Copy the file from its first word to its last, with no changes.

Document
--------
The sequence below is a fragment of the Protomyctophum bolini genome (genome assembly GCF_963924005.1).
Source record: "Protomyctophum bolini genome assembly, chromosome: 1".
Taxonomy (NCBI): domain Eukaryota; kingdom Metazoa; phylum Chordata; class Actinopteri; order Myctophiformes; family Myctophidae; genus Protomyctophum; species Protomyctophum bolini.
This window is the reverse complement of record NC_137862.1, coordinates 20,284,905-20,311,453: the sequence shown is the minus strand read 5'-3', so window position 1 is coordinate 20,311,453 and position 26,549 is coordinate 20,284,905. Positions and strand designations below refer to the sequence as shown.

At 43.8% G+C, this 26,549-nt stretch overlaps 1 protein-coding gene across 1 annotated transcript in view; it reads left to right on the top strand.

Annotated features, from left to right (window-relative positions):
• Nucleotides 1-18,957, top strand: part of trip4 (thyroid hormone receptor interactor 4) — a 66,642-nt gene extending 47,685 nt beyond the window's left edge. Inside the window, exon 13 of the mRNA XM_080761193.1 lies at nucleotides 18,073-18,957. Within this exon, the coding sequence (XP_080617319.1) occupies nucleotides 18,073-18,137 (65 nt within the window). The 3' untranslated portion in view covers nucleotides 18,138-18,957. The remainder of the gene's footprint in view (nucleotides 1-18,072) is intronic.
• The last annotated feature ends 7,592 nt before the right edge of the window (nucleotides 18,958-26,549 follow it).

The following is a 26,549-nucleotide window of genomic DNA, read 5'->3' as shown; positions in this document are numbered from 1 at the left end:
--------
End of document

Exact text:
The sequence below is a fragment of the Protomyctophum bolini genome (genome assembly GCF_963924005.1).
Source record: "Protomyctophum bolini genome assembly, chromosome: 1".
Taxonomy (NCBI): domain Eukaryota; kingdom Metazoa; phylum Chordata; class Actinopteri; order Myctophiformes; family Myctophidae; genus Protomyctophum; species Protomyctophum bolini.
This window is the reverse complement of record NC_137862.1, coordinates 20,284,905-20,311,453: the sequence shown is the minus strand read 5'-3', so window position 1 is coordinate 20,311,453 and position 26,549 is coordinate 20,284,905. Positions and strand designations below refer to the sequence as shown.

At 43.8% G+C, this 26,549-nt stretch overlaps 1 protein-coding gene across 1 annotated transcript in view; it reads left to right on the top strand.

Annotated features, from left to right (window-relative positions):
• Nucleotides 1-18,957, top strand: part of trip4 (thyroid hormone receptor interactor 4) — a 66,642-nt gene extending 47,685 nt beyond the window's left edge. Inside the window, exon 13 of the mRNA XM_080761193.1 lies at nucleotides 18,073-18,957. Within this exon, the coding sequence (XP_080617319.1) occupies nucleotides 18,073-18,137 (65 nt within the window). The 3' untranslated portion in view covers nucleotides 18,138-18,957. The remainder of the gene's footprint in view (nucleotides 1-18,072) is intronic.
• The last annotated feature ends 7,592 nt before the right edge of the window (nucleotides 18,958-26,549 follow it).

The following is a 26,549-nucleotide window of genomic DNA, read 5'->3' as shown; positions in this document are numbered from 1 at the left end: